The British media and entertainment sector could be worth £53.0 billion ($65.5 billion) by 2033, up from £43.0 billion ($53.1 billion) in 2021, potentially bringing an additional £10 billion ($12.4 billion) to the U.K. economy, Comcast-owned European media and technology giant Sky said on Wednesday, unveiling a new report that also urged political leaders in the country to help companies capture the growth opportunities.
The industry giant called on the U.K. government to “unleash the creative industry’s potential” by implementing five key policy priorities, some of which were outlined by Sky group CEO Dana Strong during an appearance at the Royal Television Society (RTS) Cambridge Convention. Among them is proactive support of the development of the country’s studio infrastructure by streamlining planning processes for new facilities, a reduction in costly red tape, and a regular review of tax incentives.
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“We face a unique opportunity for the U.K. to be a global powerhouse of creative production, scaling up to meet growing demand both at home and overseas,” she said. “If our industry and the U.K. government work together to invest in skills, innovation, and key infrastructure, we will succeed in creating more prosperity for communities across the country.” She added: “There’s so much more to do, and Sky is determined to be an engine for that growth – powering creativity in the U.K. and across the world.”
The new industry report from Sky, in partnership with Public First and Oxford Economics, presented on Wednesday, emphasized that “the U.K.’s media and entertainment sector could be worth £53 billion to the U.K. economy in 2033 if growth continues at its current trajectory and with the support of the U.K. government.” It could also contribute an additional 40,000 jobs over that period.
Sky also highlighted its “major role in the U.K.’s cultural economy.” In 2022 alone, it supported a contribution of £20.0 billion ($24.7 billion) to U.K. GDP, “broadcast 70,000 hours of elite sports coverage and invested over £130 million ($161 million) to provide news to consumers free of charge,” the company said. Sky’s new film and TV studio Sky Studios Elstree is projected to attract £3.0 billion ($3.7 billion) of new production investment to the U.K. in its first five years and create up to 2,000 jobs, the company also noted.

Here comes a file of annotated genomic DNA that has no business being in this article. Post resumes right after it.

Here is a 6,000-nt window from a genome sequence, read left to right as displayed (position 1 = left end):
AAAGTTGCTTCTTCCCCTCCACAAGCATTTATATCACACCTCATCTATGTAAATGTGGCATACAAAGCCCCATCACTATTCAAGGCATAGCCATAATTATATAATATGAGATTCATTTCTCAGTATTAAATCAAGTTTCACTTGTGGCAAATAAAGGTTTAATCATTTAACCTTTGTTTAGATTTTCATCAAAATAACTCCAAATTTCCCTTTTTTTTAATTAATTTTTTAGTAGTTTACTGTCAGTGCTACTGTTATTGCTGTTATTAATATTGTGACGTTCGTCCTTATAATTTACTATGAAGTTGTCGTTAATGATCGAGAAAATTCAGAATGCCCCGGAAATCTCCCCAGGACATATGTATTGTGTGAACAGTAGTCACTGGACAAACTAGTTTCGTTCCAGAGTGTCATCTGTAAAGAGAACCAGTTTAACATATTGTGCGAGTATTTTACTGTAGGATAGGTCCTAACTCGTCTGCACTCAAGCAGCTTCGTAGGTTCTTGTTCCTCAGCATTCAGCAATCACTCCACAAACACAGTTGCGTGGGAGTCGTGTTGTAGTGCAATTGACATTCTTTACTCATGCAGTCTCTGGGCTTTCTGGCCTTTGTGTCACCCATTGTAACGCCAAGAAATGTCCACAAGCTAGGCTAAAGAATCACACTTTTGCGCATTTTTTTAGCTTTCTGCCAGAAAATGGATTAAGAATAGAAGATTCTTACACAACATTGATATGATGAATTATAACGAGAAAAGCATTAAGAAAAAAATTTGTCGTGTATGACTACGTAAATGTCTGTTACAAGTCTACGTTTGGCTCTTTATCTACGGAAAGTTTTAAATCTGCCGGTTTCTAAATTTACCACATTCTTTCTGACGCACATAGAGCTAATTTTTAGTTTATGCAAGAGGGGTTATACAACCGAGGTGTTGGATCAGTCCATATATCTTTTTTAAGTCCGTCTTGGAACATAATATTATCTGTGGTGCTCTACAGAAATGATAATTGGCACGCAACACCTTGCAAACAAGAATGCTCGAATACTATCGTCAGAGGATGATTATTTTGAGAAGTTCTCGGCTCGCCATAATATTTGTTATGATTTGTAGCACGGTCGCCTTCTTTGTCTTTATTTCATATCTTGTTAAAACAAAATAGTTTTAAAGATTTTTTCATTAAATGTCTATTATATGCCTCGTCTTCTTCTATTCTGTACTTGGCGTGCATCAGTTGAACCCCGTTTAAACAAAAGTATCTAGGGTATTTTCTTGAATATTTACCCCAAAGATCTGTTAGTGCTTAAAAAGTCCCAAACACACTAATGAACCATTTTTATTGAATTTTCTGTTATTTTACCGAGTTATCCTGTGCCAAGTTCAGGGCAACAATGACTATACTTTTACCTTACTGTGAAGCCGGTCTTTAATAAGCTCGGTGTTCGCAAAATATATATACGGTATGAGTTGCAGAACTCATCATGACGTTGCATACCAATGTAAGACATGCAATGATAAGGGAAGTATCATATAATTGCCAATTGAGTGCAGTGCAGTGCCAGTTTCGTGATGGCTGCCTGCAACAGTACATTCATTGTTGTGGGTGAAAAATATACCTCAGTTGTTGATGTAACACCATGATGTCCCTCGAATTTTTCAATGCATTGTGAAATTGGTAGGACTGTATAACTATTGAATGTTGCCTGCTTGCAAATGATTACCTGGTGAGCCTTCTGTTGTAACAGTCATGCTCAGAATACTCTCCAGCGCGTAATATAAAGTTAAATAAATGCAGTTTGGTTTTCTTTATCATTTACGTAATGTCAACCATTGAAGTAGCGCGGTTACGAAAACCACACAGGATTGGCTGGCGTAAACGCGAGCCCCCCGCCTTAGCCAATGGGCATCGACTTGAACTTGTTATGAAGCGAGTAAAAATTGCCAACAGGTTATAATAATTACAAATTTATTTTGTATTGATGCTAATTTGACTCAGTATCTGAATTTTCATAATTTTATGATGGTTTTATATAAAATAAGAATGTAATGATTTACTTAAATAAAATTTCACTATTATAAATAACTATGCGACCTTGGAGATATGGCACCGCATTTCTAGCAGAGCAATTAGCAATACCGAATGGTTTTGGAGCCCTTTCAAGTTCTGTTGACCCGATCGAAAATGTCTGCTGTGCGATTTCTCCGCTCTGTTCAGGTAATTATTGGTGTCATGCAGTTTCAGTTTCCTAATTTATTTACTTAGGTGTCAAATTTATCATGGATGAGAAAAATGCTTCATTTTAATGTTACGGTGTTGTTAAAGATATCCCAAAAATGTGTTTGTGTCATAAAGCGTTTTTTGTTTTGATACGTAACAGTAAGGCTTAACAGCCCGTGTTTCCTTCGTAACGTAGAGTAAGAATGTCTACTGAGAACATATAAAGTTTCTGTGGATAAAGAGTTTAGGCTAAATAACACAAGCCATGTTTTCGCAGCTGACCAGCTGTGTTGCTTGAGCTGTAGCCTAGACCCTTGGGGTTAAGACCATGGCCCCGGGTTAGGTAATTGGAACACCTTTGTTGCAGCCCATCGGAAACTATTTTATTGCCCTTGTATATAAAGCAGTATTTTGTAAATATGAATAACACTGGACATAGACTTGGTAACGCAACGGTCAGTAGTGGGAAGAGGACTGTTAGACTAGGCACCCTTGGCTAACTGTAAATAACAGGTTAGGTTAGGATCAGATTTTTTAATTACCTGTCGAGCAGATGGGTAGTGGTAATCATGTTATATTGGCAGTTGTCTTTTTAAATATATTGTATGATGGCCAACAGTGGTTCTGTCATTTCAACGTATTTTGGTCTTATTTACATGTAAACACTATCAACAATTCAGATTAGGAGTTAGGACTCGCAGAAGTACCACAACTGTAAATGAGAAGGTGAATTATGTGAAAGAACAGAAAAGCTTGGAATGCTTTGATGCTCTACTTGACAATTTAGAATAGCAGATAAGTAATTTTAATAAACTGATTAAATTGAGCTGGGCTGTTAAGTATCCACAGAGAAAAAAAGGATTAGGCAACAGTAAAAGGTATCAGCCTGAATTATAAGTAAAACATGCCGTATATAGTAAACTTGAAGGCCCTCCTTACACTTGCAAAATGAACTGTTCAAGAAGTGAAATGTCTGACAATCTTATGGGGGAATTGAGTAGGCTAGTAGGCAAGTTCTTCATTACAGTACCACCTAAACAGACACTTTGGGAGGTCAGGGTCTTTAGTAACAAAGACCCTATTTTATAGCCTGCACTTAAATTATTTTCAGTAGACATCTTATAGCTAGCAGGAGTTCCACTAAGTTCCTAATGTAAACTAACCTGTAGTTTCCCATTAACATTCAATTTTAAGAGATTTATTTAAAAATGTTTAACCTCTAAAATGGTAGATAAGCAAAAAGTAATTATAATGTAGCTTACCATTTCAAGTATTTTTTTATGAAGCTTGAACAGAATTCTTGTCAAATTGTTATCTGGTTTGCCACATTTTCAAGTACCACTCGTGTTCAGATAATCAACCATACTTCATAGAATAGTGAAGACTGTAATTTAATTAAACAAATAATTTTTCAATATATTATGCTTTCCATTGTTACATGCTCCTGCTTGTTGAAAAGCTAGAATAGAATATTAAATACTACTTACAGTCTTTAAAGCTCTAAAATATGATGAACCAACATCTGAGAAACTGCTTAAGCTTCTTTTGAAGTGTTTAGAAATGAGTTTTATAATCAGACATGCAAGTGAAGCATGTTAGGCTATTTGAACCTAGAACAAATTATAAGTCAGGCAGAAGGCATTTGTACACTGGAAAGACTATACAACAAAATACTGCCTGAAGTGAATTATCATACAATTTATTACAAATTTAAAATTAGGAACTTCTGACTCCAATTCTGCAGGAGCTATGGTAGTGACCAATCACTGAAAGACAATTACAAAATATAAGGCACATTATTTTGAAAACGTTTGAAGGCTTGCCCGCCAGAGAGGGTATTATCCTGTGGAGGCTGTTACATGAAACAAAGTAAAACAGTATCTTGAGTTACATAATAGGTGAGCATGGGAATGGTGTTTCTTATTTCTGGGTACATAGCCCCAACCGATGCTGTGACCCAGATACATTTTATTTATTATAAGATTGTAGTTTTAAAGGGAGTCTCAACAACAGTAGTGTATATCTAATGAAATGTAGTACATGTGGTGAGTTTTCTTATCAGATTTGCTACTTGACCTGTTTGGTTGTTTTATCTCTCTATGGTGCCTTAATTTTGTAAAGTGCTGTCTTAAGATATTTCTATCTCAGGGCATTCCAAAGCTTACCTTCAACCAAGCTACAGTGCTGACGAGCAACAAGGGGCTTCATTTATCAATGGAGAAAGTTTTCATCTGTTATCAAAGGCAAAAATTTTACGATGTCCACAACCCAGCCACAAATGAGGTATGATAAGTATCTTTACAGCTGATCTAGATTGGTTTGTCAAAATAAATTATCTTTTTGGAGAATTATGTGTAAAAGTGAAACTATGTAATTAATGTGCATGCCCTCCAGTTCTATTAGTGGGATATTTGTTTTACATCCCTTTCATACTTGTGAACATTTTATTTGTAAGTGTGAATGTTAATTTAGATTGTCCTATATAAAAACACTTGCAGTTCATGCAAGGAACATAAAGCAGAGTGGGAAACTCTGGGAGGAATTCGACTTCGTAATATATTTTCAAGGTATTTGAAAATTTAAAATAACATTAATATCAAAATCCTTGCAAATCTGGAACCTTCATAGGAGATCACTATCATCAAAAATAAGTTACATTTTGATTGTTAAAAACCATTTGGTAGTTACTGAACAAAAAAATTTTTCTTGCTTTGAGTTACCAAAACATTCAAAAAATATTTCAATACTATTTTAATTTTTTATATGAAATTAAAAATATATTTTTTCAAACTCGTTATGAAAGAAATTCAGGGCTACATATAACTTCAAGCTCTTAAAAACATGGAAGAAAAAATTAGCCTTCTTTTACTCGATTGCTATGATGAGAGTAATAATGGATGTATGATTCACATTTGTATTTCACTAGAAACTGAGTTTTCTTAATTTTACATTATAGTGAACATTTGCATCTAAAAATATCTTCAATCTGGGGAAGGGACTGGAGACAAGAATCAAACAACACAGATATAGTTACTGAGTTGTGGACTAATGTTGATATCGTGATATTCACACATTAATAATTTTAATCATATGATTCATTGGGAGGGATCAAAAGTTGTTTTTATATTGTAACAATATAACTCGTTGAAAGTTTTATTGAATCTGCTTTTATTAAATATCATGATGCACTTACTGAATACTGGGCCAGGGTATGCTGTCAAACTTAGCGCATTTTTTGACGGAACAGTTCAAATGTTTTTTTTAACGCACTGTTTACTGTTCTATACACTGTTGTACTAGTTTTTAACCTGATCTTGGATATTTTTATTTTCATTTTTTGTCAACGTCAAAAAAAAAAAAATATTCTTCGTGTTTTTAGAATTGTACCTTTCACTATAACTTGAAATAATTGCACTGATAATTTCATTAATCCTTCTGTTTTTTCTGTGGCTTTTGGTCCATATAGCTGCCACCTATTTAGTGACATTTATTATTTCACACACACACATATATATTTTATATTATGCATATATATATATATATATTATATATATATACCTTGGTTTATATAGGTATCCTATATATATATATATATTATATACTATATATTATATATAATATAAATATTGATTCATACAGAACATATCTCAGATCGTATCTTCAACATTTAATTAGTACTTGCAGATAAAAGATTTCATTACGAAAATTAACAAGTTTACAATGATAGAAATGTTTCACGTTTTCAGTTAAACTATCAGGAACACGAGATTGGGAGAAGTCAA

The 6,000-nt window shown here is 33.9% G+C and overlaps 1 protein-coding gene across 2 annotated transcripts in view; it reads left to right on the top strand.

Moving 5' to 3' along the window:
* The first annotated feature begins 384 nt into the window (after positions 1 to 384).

“The research demonstrates the important role that original British content is already playing in the success of the U.K. creative industries, and how investment in better content, better tools, and better customer journeys, would further boost its value,” Sky emphasized. For example, one in two U.K. adults were found to be more likely to watch a TV show if it is set in the U.K., with 45 percent saying they particularly enjoy the British sense of humor and 30 percent saying they like seeing British landmarks they recognize.
The report also predicts that international demand for British content is set to grow by 50 percent by 2033, “as the U.K. continues to command a disproportionate share of the international market,” Sky noted. “The value of direct exports is also expected to deliver a boost of £2.0 billion ($2.5 billion) for U.K. tourism, as overseas fans travel to see iconic locations from their favorite shows.”
In light of the findings, the company called on the government “to take a more prominent role in the growth and development of the media and entertainment industry,” setting out five key policy priorities for success. Below is a closer look at Sky’s five policy proposals.
“Sky proposes that all new regulation is subject to an Innovation Impact Assessment, requiring government departments to explicitly consider the effect of new rules on companies’ ability to innovate,” the company said. “At present, one day a week of Sky’s technology resources are deployed on regulatory requirements, at significant cost to our business. This time and effort could be better placed elsewhere, such as developing new services or optimizing existing business practices to boost productivity.”
Sky urged the U.K. government to expand the scope of the so-called Apprenticeship Levy so that it covers freelancers who move flexibly between productions and to allow “funds to be used for broader retraining and retention.”
Sky said it wants the government to “maintain a world-leading audio-visual tax framework by committing to a regular benchmarking exercise assessing U.K. incentives against competing jurisdictions, as well as broadening research and development (R&D) tax credits eligibility to include creative endeavors.”
The government “needs to proactively support production studio infrastructure by streamlining planning processes and rethinking the Valuation Office Agency’s property tax rating for studios,” Sky argued. “There are currently development proposals for 44 new studio spaces across the country, but progress is slow with ongoing funding and planning obstacles to overcome.” Sky encouraged the U.K. government and local authorities to “embrace the economic and employment potential of our screen sector and streamline the planning processes that can bring this pipeline to fruition.”
Sky also called on the U.K. government to launch a national Internet Protocols (IP) roadmap “in anticipation of a wholesale shift to IP distribution, including a coordinated effort to end digital exclusion to allow people to engage with online-only content.”
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